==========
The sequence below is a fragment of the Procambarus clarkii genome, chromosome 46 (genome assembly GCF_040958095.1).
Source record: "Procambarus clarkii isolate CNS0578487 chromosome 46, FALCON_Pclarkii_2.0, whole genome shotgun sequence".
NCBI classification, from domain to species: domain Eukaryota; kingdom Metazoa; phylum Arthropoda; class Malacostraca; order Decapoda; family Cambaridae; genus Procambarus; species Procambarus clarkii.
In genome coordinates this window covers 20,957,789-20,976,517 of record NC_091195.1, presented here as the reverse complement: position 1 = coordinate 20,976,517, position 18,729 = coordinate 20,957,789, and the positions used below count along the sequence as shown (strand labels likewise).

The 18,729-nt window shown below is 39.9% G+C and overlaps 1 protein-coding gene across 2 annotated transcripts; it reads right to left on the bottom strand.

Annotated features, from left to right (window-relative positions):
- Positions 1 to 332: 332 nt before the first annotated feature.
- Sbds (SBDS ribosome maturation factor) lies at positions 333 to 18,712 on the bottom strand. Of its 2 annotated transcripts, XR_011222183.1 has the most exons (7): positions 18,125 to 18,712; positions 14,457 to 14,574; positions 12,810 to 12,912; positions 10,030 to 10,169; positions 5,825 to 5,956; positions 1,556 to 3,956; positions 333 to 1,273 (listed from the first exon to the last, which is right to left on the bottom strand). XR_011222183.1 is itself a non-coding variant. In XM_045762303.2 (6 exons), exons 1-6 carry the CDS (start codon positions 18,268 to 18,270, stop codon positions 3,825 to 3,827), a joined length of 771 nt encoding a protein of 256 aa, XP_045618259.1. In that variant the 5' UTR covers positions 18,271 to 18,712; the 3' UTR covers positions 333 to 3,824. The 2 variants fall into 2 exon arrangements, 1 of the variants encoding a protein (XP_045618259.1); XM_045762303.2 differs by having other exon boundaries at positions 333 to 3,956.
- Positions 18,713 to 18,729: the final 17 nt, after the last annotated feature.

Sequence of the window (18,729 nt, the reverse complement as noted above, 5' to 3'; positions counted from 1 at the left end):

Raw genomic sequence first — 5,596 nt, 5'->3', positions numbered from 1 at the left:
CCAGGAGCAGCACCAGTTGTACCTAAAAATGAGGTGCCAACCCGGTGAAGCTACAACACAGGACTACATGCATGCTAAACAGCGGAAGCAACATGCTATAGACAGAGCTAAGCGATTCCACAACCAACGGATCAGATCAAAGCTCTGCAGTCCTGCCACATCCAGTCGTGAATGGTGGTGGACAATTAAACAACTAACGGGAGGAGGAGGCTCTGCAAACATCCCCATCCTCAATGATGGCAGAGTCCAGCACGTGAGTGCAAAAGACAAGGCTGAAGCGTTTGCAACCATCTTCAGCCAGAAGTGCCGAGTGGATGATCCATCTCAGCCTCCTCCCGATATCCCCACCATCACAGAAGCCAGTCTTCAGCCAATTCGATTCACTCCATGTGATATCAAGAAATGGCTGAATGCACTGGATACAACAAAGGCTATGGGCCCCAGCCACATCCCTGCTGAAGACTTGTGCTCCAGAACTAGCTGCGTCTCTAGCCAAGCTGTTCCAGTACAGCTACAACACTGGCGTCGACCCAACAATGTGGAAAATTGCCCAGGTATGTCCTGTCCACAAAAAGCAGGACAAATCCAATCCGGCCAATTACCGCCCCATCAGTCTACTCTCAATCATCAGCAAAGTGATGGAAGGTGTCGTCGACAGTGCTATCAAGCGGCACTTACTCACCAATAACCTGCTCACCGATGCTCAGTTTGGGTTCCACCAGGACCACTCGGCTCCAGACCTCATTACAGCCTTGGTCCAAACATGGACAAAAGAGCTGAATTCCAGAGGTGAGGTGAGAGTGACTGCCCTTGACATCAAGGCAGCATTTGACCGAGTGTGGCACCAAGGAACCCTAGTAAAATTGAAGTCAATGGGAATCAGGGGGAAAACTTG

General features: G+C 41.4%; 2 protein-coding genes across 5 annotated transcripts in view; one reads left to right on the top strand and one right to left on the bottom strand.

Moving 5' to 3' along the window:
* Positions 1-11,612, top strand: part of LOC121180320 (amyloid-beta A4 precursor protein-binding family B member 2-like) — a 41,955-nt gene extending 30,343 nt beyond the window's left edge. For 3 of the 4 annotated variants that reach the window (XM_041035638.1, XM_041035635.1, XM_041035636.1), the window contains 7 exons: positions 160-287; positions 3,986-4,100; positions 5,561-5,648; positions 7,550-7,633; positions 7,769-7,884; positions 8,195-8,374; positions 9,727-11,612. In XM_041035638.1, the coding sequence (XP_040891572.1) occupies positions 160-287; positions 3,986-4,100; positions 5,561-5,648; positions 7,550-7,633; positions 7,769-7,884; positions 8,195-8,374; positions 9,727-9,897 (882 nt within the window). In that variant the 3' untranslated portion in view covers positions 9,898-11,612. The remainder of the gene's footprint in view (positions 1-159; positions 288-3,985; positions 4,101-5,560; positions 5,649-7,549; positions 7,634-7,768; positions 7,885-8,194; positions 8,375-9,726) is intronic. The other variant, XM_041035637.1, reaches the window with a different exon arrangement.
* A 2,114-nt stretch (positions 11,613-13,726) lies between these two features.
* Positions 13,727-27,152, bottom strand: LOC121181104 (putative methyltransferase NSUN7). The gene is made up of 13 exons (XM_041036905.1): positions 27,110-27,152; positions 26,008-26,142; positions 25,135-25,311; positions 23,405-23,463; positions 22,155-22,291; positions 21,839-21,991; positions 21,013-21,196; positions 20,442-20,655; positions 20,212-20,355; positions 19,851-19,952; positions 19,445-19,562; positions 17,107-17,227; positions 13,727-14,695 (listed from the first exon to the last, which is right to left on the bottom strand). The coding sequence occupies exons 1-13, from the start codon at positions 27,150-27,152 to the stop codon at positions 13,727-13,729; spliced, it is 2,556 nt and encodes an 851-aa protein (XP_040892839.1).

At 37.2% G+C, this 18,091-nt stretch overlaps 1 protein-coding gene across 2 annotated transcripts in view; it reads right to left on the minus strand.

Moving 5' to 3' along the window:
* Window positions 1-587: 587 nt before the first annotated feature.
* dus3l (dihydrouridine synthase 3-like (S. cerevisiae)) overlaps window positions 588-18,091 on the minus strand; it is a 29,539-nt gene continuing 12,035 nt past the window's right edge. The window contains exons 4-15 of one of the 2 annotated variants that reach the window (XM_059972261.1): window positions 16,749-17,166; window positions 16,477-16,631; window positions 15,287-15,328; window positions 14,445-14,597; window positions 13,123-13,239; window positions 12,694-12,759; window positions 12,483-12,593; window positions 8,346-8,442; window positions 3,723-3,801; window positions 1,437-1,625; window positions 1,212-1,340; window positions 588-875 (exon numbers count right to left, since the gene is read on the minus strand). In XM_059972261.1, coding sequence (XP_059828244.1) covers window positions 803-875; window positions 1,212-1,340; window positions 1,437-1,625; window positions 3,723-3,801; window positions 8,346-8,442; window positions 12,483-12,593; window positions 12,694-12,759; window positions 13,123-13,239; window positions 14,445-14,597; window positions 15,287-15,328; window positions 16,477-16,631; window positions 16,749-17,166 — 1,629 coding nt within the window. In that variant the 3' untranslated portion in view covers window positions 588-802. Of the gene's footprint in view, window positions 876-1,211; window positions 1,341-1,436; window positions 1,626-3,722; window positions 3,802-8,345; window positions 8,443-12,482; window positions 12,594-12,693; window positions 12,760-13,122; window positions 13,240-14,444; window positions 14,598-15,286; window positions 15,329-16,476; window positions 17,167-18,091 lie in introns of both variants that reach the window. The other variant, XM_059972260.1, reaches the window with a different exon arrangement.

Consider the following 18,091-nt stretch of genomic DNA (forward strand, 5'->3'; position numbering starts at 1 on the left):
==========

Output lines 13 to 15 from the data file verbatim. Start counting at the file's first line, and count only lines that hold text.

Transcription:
General features: G+C 41.4%; 2 protein-coding genes across 5 annotated transcripts in view; one reads left to right on the top strand and one right to left on the bottom strand.

Moving 5' to 3' along the window:
* Positions 1-11,612, top strand: part of LOC121180320 (amyloid-beta A4 precursor protein-binding family B member 2-like) — a 41,955-nt gene extending 30,343 nt beyond the window's left edge. For 3 of the 4 annotated variants that reach the window (XM_041035638.1, XM_041035635.1, XM_041035636.1), the window contains 7 exons: positions 160-287; positions 3,986-4,100; positions 5,561-5,648; positions 7,550-7,633; positions 7,769-7,884; positions 8,195-8,374; positions 9,727-11,612. In XM_041035638.1, the coding sequence (XP_040891572.1) occupies positions 160-287; positions 3,986-4,100; positions 5,561-5,648; positions 7,550-7,633; positions 7,769-7,884; positions 8,195-8,374; positions 9,727-9,897 (882 nt within the window). In that variant the 3' untranslated portion in view covers positions 9,898-11,612. The remainder of the gene's footprint in view (positions 1-159; positions 288-3,985; positions 4,101-5,560; positions 5,649-7,549; positions 7,634-7,768; positions 7,885-8,194; positions 8,375-9,726) is intronic. The other variant, XM_041035637.1, reaches the window with a different exon arrangement.